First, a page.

Berlioz in Paris
© Herbert Weinstock
THE STARS shone in the Paris sky. The moon was there, and the cool air promised to become a little chilly. The audience assembled in the great quadrangle of the Cour Carrée of the Louvre grew audibly impatient as the scheduled hour for the performance came and went. At last a man appeared on the stage above the orchestra to announce that because of the “douceur de la nuit” it had been decided to wait for complete darkness before beginning: then the audience might enjoy the spectacle at its best. This explanation was received with applause, and we settled back again to face the west interior façade of the Old Louvre. There, behind the orchestra and the wide stage, the curving double staircase grandly swept up to the chief entrance beneath the central tower, from which bright banners hung, moving occasionally in the freshening breeze. Thousands of us had come to see what the Comité Officiel des Fêtes de Paris and the Marquis George de Cuevas had made of Berlioz’s “Roméo et Juliette.” What they had made of it proved to be an opera-ballet of unparalleled pomp, theatrical effectiveness, and visual magnificence.
The forces involved in this integral presentation of the wonderful Berlioz score were the Grand Ballet du Marquis de Cuevas, the Choruses and Orchestra of the Concerts Colonne, Michel Roux (bass, as Friar Laurence), Pamela Bowden (contralto, as Nurse to Juliet), and Gérard Friedmann (tenor, solo in the Queen Mab scene). The danced parts of Romeo and Juliet were taken by George Skibine and Marjorie Tallchief; those of the spirits of the lovers by George Zoritch and Yvonne Meyer; that of Queen Mab by Genia Melikova; and that of the chief entertainer at the “Grande Fête chez les Capulets” by Serge Golovine.
The program reminded us that Berlioz himself, writing in 1859, said that “Roméo et Juliette” was neither an opera in concert form nor a cantata. He had explained that if the celebrated scenes in the garden and the cemetery, the lovers’ dialogues, the soliloquies of Juliet, and Romeo’s impassioned monologues were not set for singing, and if the dialogues of love and despair had been confided to the orchestra alone, he had had his reasons. "Dialogues of this sort having been treated vocally a thousand times by the greatest masters, it was both prudent and fascinating to attempt another mode of expression,” he wrote.
“Prélude—Combat—Tumulte,” and beneath that starry Paris sky male Capulets and Montagues swept up and down the curving steps in sword-play. The mood was set at once by the piercingly lyric presence and movements of Skibine as Romeo. The fatal stabbing of Tybalt announced tragedy. In the musically superb “Tristesse de Roméo,” Skibine again excelled. Marjorie Tallchief briefly emerged, a childlike Juliet, high up before the palace doors; and Pamela Bowden as the Nurse sang "Premiers transports” almost as movingly as Gladys Swarthout sang them under Toscanini some years ago. With a burst of lights in the palace itself the “Grande Fête chez les Capulet” surged up, the staircases and garden-stage blazing with color and swirling with panoply. Golovine danced a striking grande variation, which led into a farandole by the servants. The masked Romeo confronted Juliet, was recognized by her protectors, and fled. Juliet was formally affianced to young Paris.
On the vast stage of stairs and garden Tallchief and Skibine beautifully danced the “Scène d’amour.” Friar Laurence married them. When Juliet, having taken the sleeping potion, lay motionless, George Zoritch and Yvonne Meyer, costumed like the lovers, moved into the Queen Mab scene. Here the story became vague and the costuming fell out of tone—showing perhaps the influence of the Folies-Bergère (which I had also noted at the Opéra in “Les Indes galantes”). Luckily, this was the special moment for Martinon, the tenor, the orchestra, and the excellent choruses. Not even the vagaries of the loudspeakers could dampen the wonders of Berlioz’s music.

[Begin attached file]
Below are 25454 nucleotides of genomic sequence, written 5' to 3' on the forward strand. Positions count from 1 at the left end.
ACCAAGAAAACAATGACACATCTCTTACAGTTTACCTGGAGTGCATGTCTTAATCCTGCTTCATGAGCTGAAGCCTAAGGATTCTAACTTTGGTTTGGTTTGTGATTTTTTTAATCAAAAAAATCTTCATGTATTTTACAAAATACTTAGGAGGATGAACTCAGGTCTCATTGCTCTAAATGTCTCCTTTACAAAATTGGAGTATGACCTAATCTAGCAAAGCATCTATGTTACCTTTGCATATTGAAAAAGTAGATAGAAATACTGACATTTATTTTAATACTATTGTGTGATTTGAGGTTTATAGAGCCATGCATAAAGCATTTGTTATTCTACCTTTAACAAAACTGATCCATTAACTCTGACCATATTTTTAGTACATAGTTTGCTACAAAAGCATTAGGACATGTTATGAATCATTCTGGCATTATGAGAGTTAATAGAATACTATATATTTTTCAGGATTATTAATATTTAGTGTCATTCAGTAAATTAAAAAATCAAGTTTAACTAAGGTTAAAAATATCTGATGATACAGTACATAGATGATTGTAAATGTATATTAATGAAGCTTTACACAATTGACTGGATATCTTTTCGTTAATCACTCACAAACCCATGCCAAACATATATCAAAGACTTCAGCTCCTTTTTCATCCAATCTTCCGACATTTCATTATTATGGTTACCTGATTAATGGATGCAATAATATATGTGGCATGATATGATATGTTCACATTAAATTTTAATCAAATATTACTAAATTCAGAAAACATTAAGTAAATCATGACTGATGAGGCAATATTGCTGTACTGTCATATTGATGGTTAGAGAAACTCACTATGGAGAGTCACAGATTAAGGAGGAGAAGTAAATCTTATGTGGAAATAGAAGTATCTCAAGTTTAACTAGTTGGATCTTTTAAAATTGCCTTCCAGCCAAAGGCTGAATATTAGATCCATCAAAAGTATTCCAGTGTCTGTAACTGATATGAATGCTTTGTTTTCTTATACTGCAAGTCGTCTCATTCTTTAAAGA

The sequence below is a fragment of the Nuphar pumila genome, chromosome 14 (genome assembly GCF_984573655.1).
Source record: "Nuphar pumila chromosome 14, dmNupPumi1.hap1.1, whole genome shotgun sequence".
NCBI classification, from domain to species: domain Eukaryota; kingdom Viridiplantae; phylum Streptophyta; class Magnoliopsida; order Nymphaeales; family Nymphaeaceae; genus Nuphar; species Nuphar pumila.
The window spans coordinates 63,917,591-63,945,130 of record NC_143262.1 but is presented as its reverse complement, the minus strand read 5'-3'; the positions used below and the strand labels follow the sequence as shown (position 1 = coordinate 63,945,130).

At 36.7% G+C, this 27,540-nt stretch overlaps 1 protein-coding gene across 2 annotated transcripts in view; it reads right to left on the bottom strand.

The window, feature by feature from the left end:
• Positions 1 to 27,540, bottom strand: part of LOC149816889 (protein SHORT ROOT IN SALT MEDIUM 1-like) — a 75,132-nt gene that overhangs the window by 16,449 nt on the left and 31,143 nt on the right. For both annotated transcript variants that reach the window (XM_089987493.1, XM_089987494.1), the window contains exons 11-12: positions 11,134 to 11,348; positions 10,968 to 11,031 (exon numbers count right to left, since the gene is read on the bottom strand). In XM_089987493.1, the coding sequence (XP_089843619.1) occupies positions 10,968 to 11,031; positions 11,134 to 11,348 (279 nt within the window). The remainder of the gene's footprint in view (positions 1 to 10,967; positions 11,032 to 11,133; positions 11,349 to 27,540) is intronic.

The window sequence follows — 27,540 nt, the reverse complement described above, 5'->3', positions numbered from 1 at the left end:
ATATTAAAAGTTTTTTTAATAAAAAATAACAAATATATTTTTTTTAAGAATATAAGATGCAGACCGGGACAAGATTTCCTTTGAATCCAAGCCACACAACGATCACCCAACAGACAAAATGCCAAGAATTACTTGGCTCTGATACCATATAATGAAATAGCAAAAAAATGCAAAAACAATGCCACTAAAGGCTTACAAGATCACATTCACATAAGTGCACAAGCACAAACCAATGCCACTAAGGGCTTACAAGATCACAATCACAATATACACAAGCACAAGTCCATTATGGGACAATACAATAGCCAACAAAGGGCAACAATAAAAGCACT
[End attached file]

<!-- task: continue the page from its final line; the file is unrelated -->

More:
After a blackout, the “Cortège funèbre” came forth, an ecclesiastical and mourning procession of magnificent solemnity. On a bier, Juliet’s fragile body was born down one curve of the double stairs and placed downstage center. When she had been left alone, only the edges of her white dress moved in the breeze. Here the fact that the floor of the stage was a dozen feet above the audience eye-level—a detriment to the fine points of dancing—added to the moving solemnity. Skibine’s realization of Romeo’s despair and suicide was that of a truly great dancer. The double death was followed by a remarkable moment when Michel Roux as Friar Laurence stood high on the end of the bier (on which Juliet, and beside which Romeo, lay sprawled), singing while the Montagues and Capulets and their entire entourages clustered round. The magic of Berlioz and of fine singing and expert spectacular staging were woven together. And at the end the audience gave enthusiastically the tribute of prolonged applause. Then as the lights went out the Cour Carrée was slowly emptied. If the soul of Hector Berlioz still haunts the city he loved and fought, it must have been well satisfied.
* This article has been transcribed from a contemporary copy of the Saturday Review Recordings, 30 July 1955, p. 36, in our own collection. We have preserved the author’s original spelling, punctuation, and syntax.
We have not been able to contact the editor of this issue of the Saturday Review Recordings, which has ceased publication.
The Hector Berlioz Website was created by Monir Tayeb and Michel Austin on 18 July 1997; this page created on 1 April 2009.
© Monir Tayeb and Michel Austin. All rights of reproduction reserved.
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